Monday, May 16, 2011

What I did today:

in somewhat of an order, but not really;

  • looked at baby chicks in the incubator that hatched overnight
  • went back to bed and snuggled my son
  • drank a cup of coffee and checked email
  • took pig slop to pigs
  • took pictures and video of Auntie Jenn and Ed and Eddie & Dillion and Andrew ride motorcycles in the driveway
  • fed and watered chickens
  • made horse buckets
  • collected eggs
  • coo'ed and awe'd at baby Xander and talked to my sister in the kitchen while we swatted at flies
  • made sausage-egg casserole with lots of veggies in it
  • talked to Dana and Paula and the new puppy
  • hung laundry on the line
  • kissed baby Xander
  • did dishes
  • did more laundry (but did not put away any of it)
  • ate leftovers
  • did more dishes
  • hung out with Xander while Auntie Jenn rode motorcycles with Ed and Eddie
  • messed around in the barn topping off feed and water
  • got a shower!
  • Becky, Steve and the kids came over and visited for a while
  • Jim Bowles came over and visited for a while
  • met Aunt Betty and her daughter Katrina at the fence in the chicken pasture - talked to them for a while and they gave me a catalog to one of the coolest places I've never been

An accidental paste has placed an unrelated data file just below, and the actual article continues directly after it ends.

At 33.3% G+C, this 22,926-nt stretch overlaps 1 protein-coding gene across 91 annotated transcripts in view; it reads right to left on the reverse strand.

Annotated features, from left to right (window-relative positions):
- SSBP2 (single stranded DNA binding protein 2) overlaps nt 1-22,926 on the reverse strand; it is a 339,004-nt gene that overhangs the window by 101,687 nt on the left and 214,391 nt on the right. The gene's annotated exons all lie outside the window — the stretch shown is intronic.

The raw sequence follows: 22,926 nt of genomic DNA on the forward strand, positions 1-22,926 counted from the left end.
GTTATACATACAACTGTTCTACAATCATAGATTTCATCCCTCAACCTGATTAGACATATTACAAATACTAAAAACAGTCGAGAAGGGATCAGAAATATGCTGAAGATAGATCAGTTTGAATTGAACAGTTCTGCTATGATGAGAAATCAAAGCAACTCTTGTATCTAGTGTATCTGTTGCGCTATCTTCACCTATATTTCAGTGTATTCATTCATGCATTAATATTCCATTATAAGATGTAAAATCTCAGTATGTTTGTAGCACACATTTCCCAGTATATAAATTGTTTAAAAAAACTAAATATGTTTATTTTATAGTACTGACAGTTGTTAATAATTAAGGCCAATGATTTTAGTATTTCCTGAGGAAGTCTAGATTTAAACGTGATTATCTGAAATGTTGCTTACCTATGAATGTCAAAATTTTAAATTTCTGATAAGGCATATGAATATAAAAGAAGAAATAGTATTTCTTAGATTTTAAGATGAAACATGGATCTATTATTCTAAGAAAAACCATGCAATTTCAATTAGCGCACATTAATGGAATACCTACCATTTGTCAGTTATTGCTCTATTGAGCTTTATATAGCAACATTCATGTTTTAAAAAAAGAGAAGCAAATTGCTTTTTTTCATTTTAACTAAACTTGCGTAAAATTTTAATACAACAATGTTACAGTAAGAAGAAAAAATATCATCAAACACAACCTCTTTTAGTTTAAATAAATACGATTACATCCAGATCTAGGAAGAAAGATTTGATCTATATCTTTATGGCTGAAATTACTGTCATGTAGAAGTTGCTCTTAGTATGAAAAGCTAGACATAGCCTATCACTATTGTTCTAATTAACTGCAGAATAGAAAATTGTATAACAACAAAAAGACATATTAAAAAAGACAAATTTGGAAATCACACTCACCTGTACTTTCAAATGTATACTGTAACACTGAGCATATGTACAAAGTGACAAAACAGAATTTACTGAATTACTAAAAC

• had a full-on conversation with a three month old 
  • went over to Becky and Steve's for pizza and conversation, some ridiculously funny movie(?) and then came home
  • told Xander he was a trooper for staying up so late and had another great few minutes with him.  He is such a happy baby!  So happy to have my sister and nephew here.
  • forgot to  mention the coffee I had at Becky and Steve's which is why I'm awake.  While everyone else is asleep.  And I'm here.  Writing this.

It's ALL good.

Sunday, May 1, 2011


There is something about a quilt - handmade, planned, preserved, and well-used - that makes me wish I had a hundred of them.  

And when they hang on the line, patiently - soaking up the sun - I want to stare at them all day and ponder:  whose hands pieced those puzzles together, and for whom?  

Yet they are silent, standing ready for any kind of duty whether an impromptu front yard picnic, or farmers market table covering, or a chilly spring night covering.

Especially connective for me was when, in my English Literature class we read "A Jury of Her Peers," by Susan Glaspell and then another touching and poignant story within "Everyday Use," by Alice Walker.  Both of these works of literature played upon a quilt.  

The pieces of fabric, however tattered, held together by threads -however steadily or crazily stitched, are so telling of the nature of our lives.  And sometimes, our quilts, much like our lives, aren't quite pieced together like the picture we have in our minds.  

But, indeed, this is the beauty of a mismatched and hither-thither quilt.  And the beauty of a life that was once planned to be a solid color, or black-and-white, even, that is now the many pieces and colors of a life unscripted.  Even the worn and tattered edges hold a certain beauty, no matter the light.

What is this leisure time of which you speak?

my grateful button